A landlocked country is a nation or sovereign state that doesn't have a coast. It is surrounded by terra firma and not directly connected to any ocean.
As a result, landlocked states are completely cut off from the sea and don't have access to international waters and open ocean activities.
As of today, the world has 44 officially and universally recognized landlocked countries and five partially recognized landlocked states.
As a result, 6.9 percent of the world's population - 475.8 million people - lives in nations that lack access to seawater.
These countries represent 11.4 percent of the planet's area.
The largest landlocked country is Kazakhstan, with 2,724,900 square kilometers of territory; the smallest landlocked state is Vatican City, with 0.44 square kilometers.
The most populous landlocked country in the world is Ethiopia, with 101.8 million people; on the opposite side, there's Vatican City, with 820 inhabitants.
Europe and Africa have 16 landlocked countries each, Asia has 15 states without coastlines, and the Americas have only two nations without access to open oceans.
Interestingly, ten of these 49 nations have naval forces: Azerbaijan, Bolivia, Central African Republic, Kazakhstan, Turkmenistan, Laos, Paraguay, Rwanda, Uganda, and West Bank.
They operate watercraft and have naval personnel patrolling large inland water bodies like seas, lakes, rivers, and other endorheic basins.
Landlocked states have the right to a maritime flag.
As a result, they can register ships and sail them in the open ocean under their own flag regardless of having open seaports or not.
The Convention on Transit Trade of Landlocked States is a multilateral treaty that allows these nations to transport goods to and from seaports.
A Natural Disadvantage
Being landlocked has many disadvantages - most of them are economic.
Trapped nations don't have access to fishing and maritime trade and rely on friendly relationships with their neighbors to connect to the world.
They also have more customs duties and transportation costs, making it expensive to access the coastline.
In Africa, the situation is particularly disadvantageous.
Unlike Europe, where there's a modern and widespread network of canals and railroads, Africa's infrastructure is undeveloped.
The continent's landlocked countries depend on the infrastructure of their neighbors to transport their goods.
If transit neighbors become hostile or have a civil war, they are forced to seek longer, costlier trade routes.
There are several degrees of isolation and separation from international waters.
The current political world map features three countries that are landlocked by a single nation: Vatican City and San Marino (surrounded by Italy) and Lesotho (surrounded by South Africa).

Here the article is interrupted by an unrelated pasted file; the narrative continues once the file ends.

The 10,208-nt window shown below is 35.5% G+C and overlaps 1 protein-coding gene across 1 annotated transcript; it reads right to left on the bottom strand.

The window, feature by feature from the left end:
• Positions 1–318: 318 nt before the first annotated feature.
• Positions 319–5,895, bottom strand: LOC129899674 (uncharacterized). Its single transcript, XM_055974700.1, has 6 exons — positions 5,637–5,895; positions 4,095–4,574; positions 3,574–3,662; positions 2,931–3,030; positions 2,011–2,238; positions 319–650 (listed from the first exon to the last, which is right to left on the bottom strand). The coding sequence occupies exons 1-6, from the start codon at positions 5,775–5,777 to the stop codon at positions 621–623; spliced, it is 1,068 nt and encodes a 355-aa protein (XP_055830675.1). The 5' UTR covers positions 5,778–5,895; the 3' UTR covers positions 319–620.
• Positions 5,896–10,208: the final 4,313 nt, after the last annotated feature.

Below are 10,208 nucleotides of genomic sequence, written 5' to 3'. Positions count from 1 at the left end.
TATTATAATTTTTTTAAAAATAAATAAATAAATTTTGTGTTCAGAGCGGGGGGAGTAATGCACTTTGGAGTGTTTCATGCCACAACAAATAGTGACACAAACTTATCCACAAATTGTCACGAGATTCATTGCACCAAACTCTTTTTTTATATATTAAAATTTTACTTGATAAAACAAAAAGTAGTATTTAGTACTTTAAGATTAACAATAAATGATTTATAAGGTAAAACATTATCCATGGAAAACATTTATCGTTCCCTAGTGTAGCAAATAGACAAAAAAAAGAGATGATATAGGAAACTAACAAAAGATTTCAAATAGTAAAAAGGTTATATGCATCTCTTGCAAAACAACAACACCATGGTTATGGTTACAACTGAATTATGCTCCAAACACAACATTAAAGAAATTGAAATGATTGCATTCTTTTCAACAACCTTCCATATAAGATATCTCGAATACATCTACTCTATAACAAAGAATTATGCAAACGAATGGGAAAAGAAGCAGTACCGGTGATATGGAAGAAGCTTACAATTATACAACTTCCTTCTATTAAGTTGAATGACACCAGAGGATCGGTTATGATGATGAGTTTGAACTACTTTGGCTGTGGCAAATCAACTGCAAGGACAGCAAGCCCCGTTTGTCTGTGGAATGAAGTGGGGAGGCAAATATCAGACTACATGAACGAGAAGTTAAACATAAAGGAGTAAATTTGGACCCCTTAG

In the next level of isolation - semi-enclaved countries - you'll find seven nations surrounded by two neighbors: Andorra (between France and Spain), Bhutan (between China and India), Eswatini (between Mozambique and South Africa), Liechtenstein (one of the double-landlocked countries, between Austria and Switzerland), Moldova (between Romania and Ukraine), Mongolia (between China and Russia), Nepal (between China and India),
There are also three states in this group with no or limited international recognition: West Bank (between Israel and Jordan), Transnistria (between Moldova and Ukraine), and South Ossetia (between Georgia and Russia).
Finally, in the most extreme category, countries that are double-landlocked, which means they are surrounded by landlocked states only.
They are Liechtenstein (surrounded by Austria and Switzerland) and Uzbekistan (surrounded by Afghanistan, Kazakhstan, Kyrgyzstan, Tajikistan, and Turkmenistan).
Austria, Serbia, and Zambia are the landlocked nations with the most number of neighbors - each one of them has eight bordering countries.
Being landlocked has a few advantages, though.
They often avoid bad weather effects caused by oceans, like tsunamis and hurricanes. Also, they have the possibility to monitor all goods and people coming into or leaving the country through the land borders.
Last but not least, they're also safe from invasions from the sea.
Map of Landlocked Countries
Take a look at the complete list of landlocked countries by continent.
Africa | 16 Landlocked Countries
Central African Republic
Europe | 16 Landlocked Countries
Asia | 15 Landlocked Countries
South Ossetia *
West Bank *
South America | 2 Landlocked Countries
* Partially recognized states or states with limited recognition